To be self-hosting a very limited O/S is provided that can be used to develop the assembler on a clean system (requiring only an 8086/8088 processor, approximately 256K of RAM, a CGA video card, a floppy drive and limited IBM PC compatible BIOS functionality(*)).
*: See/use the code to get a better idea of what the requirements/limitations actually are.
Don't run this software in environments where you care about the consequences (this includes virtual environments where other files could be corrupted, e.g. under DOSBox). While the code wasn't written with ill intent in mind, it's only been lightly tested and most likely has severe disk (and otherwise) corruption bugs, which can potentially render your system unusable, so please test responsibly (and report any bugs you find).
Download a release or build
the software yourself (see "Building").
sasm.com can be run on most
DOS compatible systems (this should include 32-bit Windows 10, but I
don't currently have such a system to test) like DOSBox
The disk image needs to be mounted in floppy drive 0 (
A:) and a CGA
compatible video adapter (e.g. VGA) should be present. 256K
RAM is necessary to be useful (though the bootstrapping process runs
with around 100K you won't be able to edit the larger files).
You can also try out the disk image online at PCjs Machines (Tested 2019-08-13).
- Find a compatible configuration (e.g. IBM PC (Model 5150), 256Kb RAM, Color Display)
- In the control panel (bottom) select "Browse..." and select the disk image.
- Press "Mount" and then the "Reset" or "Ctrl-Alt-Del" button.
- Hint: Press the "4.77 MHz" button a couple of times to get a less authentic but more enjoyable experience.
Ensure you have the following installed and in your
- CMake (3.7 or later, might work with earlier versions is you tweak
- A C compiler that CMake can recognize (might need to set
- Optionally QEMU. In particular
qemu-system-i386should be in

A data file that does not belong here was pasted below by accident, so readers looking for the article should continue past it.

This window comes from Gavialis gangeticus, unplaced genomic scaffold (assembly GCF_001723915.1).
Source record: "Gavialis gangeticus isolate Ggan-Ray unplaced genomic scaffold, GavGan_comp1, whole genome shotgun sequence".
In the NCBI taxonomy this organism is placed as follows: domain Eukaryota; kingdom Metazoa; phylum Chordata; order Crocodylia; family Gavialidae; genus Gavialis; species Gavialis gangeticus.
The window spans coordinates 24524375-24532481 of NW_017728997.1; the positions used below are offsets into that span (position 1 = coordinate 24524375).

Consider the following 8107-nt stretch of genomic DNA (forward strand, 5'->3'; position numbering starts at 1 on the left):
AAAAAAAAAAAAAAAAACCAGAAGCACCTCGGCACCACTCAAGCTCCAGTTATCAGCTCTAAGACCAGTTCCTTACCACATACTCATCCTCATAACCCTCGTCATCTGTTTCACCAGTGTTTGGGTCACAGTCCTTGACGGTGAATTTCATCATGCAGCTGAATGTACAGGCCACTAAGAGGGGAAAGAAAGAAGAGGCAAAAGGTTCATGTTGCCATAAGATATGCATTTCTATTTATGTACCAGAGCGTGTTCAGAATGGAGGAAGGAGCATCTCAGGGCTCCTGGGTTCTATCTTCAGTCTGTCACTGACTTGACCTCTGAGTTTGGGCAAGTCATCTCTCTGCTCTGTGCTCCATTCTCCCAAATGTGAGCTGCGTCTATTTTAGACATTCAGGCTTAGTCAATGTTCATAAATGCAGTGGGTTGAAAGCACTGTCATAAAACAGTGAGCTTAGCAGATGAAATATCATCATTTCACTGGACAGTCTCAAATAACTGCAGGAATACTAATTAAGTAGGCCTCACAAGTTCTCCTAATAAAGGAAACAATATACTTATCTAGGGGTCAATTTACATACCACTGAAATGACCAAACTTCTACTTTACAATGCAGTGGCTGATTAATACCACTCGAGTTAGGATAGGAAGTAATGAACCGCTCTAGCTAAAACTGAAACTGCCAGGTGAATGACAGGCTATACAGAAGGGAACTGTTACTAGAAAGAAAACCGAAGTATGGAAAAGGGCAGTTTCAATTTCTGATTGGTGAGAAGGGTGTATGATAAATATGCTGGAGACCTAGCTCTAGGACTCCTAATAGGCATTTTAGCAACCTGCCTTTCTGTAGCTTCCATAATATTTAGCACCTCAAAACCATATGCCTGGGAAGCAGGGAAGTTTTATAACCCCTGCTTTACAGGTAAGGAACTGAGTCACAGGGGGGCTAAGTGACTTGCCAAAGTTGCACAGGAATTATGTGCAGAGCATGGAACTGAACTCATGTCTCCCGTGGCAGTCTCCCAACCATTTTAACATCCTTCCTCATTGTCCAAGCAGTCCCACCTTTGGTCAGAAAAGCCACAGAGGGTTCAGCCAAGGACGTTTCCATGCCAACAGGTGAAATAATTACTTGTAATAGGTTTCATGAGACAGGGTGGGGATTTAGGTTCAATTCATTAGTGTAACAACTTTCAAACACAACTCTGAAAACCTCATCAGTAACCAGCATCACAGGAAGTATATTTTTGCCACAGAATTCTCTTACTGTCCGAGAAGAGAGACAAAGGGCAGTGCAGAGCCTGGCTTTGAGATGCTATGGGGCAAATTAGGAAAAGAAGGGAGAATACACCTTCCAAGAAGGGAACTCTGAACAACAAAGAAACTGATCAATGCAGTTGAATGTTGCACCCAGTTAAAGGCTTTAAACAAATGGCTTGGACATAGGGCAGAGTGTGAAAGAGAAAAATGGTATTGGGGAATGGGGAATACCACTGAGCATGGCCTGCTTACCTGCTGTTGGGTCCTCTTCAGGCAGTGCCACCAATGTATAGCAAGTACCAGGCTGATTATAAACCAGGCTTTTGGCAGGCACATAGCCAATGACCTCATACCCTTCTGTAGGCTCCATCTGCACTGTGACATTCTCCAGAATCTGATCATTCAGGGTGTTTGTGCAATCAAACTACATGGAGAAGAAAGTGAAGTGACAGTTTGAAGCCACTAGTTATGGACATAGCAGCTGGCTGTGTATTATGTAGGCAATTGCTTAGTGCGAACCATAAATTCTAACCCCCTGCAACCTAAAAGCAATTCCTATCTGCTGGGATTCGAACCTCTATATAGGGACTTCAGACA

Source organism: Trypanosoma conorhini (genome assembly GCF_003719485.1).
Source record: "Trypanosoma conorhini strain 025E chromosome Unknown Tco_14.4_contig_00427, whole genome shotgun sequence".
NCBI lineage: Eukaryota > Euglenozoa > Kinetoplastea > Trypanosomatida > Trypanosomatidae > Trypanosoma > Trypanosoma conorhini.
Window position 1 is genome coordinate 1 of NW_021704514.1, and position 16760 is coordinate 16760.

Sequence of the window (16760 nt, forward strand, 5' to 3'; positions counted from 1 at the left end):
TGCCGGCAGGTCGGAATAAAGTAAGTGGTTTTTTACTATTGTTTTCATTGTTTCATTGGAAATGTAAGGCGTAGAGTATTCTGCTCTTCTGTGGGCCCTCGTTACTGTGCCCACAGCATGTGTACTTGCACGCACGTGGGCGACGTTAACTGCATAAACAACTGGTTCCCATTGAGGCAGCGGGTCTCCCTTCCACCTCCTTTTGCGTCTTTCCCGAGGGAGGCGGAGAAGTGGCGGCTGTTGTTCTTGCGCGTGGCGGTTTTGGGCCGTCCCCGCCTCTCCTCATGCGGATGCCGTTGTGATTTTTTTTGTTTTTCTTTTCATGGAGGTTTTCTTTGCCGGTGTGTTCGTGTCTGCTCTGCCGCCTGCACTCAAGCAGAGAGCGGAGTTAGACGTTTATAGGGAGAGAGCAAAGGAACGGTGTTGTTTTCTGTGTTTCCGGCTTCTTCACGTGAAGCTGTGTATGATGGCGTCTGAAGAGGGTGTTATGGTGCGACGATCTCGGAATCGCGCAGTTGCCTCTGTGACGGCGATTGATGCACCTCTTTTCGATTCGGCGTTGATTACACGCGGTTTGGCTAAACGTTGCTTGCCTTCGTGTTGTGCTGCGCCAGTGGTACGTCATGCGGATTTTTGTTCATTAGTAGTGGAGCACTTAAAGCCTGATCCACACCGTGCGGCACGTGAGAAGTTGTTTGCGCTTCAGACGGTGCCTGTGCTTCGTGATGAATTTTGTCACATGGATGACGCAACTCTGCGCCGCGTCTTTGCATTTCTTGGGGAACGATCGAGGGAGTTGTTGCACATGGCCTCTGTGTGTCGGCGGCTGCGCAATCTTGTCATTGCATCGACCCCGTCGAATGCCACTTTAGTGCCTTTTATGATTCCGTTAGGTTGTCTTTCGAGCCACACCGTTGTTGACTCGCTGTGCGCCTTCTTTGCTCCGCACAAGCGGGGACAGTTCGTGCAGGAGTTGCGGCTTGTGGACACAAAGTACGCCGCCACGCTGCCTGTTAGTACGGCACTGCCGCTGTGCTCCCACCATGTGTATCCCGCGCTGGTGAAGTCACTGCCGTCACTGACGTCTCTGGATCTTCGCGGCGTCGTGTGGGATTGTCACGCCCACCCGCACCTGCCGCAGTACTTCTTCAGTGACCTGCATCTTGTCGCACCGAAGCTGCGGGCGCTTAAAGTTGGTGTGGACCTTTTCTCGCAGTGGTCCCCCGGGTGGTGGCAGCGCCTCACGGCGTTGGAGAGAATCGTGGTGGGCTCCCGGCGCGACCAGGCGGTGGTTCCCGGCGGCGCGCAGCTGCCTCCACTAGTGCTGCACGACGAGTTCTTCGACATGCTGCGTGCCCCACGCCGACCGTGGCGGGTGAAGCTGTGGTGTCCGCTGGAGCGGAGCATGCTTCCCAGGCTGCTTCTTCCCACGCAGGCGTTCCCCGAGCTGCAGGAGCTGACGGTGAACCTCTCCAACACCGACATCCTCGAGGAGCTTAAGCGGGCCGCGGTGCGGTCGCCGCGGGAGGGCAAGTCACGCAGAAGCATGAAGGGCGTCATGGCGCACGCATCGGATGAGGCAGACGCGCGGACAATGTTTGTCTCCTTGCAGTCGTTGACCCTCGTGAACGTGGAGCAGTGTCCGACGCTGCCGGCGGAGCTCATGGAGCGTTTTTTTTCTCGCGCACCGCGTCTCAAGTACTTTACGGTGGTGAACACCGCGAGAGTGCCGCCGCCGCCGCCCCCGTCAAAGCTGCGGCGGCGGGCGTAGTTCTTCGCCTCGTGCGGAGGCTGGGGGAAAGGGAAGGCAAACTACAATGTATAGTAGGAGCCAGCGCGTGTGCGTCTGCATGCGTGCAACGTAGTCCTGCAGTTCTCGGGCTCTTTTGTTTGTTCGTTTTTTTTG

- Optionally DOSBox
Run the following commands in the source directory:
mkdir build cd build cmake .. cmake --build .
If everything ran without errors there should be a
containing the bootstrapping environment as well as
sasm.com that can
be used directly (it's been assembled by the C version of the assembler
though, so while it should be equivalent to the result of self-hosting
it might differ).
Assuming QEMU support is available, the bootstrapping environment can be tested:
cmake --build . --target qemu_test
The CMake variable
QEMU_EXTRA_ARGS can be used to provide extra
command line arguments to QEMU (e.g.
First make sure you've read the warning section. The bootstrapping
process will use
int 13h/ah=03, so make sure you're not going to
regret this :)
(Note: This has only been tested with MS-DOS 5.0 and FreeDOS 1.2)
Assemble sasm.asm using either the provided C version of SASM or NASM:
nasm sasm.asm -o sasm.com
Format a disk for use (drive 0 = A: must be used):
format /q a:
Copy required files to the disk:
copy *.asm a: copy *.bat a: copy sasm.com a:
The disk should now be ready, reboot and enjoy the same experience as on a modern, emulated system.
C Version of the Assembler
This repository also contains a C version of the assembler, which is
used for bootstrapping on modern systems and testing out
implementation ideas in a rapid(er) development environment. It gives
slightly better error messages than the ASM version and can warn about
unused labels (
-Wunused-label) and give hints on where to manually
Disktool can be used to create FAT12 floppy disk images, install
bootloaders to them and insert / extract files. Call it without
arguments to see a list of command line options.